Ndukwe Ekekwe was awarded N7.5 million by the panel after he had spent more than N30 million to treat himself. He told the panel, from his place on a wheelchair, that the operative of the SARS unit in 2018 threw him from a two-storey building, leaving him with spinal cord damage.
The panel also presented a compensation of N3 million each to Andrew Okoh and Isaac Adesina. Okoh, a driver, and Adesina, a passenger, had narrated how a police officer shot them along Egbeda-Idimu road, Lagos, for failing to give him a bribe.
On May 15, the panel also awarded N10 million to the family of the late Rasheed Olanrewaju and N1 million to Adebayo Yinka.
A brother of the late Olanrewaju told the panel that the deceased was killed by a stray bullet shot by police officers attached to Area C in Surulere, Lagos during the #EndSARS protests in October.
Meanwhile, Yinka told the panel that he was arrested, detained, and tortured by police officers for allegedly defrauding a woman, despite investigations showing he did not have any contact with the complainant.
‘Monetary compensation not enough’
The program manager, governance and development, Yiaga Africa, Ibrahim Faruk, who spoke with HumAngle noted that the resolutions of the National Economic Council was to set up Victims’ Fund to facilitate the payment of monetary compensation to survivors of police brutality but, “there is no evidence to suggest that a Victims’ Fund has been opened by the governors,” he added.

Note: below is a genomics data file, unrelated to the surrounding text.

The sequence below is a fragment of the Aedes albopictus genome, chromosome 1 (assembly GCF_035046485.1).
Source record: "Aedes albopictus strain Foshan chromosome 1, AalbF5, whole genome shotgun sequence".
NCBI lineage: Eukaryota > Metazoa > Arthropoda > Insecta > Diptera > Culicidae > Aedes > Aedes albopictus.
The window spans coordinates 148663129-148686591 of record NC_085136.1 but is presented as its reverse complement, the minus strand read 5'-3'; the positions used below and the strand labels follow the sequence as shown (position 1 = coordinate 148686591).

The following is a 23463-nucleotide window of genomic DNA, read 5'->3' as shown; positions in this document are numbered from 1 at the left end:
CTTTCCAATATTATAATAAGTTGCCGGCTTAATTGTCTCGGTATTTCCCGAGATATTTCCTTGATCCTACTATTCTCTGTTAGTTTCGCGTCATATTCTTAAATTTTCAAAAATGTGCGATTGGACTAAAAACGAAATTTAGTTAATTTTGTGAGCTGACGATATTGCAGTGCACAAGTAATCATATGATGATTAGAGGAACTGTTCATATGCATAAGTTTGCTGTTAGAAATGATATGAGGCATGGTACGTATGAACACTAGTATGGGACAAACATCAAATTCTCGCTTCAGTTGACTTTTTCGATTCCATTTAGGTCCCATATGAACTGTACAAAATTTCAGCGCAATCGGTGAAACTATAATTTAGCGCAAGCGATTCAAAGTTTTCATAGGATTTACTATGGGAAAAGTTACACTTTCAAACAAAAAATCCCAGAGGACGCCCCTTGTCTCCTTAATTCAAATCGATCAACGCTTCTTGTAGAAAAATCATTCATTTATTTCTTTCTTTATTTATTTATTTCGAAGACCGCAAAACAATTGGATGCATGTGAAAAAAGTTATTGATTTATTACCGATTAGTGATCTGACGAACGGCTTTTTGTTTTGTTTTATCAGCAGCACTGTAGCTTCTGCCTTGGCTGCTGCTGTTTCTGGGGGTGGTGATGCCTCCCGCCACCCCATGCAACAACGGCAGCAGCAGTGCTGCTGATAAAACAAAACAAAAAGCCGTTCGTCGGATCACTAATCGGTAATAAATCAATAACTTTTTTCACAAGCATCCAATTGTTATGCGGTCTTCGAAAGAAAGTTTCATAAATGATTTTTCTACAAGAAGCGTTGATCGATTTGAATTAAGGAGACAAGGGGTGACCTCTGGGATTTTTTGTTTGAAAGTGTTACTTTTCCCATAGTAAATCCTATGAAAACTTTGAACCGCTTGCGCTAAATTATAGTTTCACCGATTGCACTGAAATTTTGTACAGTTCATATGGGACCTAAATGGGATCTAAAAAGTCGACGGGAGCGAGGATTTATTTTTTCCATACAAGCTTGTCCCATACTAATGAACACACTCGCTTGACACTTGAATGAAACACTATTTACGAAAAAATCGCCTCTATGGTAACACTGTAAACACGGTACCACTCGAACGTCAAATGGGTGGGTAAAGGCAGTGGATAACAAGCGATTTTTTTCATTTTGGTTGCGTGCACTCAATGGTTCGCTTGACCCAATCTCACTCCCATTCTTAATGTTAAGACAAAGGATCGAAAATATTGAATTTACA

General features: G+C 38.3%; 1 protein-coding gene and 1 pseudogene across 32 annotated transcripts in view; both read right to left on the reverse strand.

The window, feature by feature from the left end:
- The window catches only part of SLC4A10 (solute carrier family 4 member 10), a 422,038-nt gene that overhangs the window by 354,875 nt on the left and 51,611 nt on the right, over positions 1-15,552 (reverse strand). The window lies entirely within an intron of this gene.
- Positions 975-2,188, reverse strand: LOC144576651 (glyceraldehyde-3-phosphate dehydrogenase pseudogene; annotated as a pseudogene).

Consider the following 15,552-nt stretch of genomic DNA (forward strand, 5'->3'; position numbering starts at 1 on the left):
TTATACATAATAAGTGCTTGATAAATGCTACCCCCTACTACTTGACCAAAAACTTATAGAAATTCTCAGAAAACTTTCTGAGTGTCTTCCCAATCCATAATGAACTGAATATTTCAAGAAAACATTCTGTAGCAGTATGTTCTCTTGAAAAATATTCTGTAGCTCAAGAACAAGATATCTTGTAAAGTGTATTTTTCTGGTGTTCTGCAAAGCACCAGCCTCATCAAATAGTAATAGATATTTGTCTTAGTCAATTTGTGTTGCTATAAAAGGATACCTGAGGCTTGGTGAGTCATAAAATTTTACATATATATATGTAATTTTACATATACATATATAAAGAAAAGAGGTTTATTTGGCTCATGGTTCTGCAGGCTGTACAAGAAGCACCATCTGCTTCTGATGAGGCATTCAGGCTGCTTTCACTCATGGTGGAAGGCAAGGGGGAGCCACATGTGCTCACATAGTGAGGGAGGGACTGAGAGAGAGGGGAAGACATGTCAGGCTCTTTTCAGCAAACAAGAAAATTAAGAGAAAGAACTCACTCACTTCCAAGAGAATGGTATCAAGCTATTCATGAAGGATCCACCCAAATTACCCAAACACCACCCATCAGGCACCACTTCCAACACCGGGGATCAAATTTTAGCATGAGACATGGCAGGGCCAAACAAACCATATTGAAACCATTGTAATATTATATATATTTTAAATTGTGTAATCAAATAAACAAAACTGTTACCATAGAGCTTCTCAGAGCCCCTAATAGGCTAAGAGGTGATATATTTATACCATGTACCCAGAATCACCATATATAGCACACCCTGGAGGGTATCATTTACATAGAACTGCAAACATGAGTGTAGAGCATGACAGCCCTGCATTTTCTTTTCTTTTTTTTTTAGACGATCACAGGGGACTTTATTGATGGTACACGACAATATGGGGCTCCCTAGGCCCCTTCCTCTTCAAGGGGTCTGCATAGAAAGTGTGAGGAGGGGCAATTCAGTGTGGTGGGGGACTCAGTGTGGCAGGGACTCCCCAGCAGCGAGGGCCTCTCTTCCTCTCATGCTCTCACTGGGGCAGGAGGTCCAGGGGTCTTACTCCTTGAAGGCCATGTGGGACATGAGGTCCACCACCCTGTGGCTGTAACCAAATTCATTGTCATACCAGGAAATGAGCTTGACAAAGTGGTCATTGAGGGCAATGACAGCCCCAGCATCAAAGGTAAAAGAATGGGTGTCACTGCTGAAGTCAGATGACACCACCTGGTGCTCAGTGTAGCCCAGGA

“One of the reasons why there is very little information is that none of the panel reports are publicly available and the details of the compensation and processes leading to the compensation is not clearly defined.
“There is no monetary compensation that can replace the value of a human life, these compensations are offered partly in recognition of the wrongs that have been meted out on citizens by security agencies, partly in the quest for justice for the families of victims and to provide relief for the hurt they had to endure,” Faruk said.
According to Yiaga Africa and EiE Nigeria survey, the 5 for 5 demands of the #EndSARS Protest Movement was part of an effort to restructure the police force and curb extrajudicial actions and brutality.
Despite the disbandment of the SARS unit, Faruk emphasised that there had been inconsistency in the demands both at the state and federal level of government.
“The presentation and public access to the Reports are important towards citizen engagement and monitoring of the implementation of the panel’s recommendations.”
“Yiaga Africa also prepared a Policy Brief as an engagement tool with recommendations to all the relevant stakeholders as we continue to monitor the panels and make recommendations to provide information to promote transparency and accountability and also build citizens’ confidence in the process,” he noted.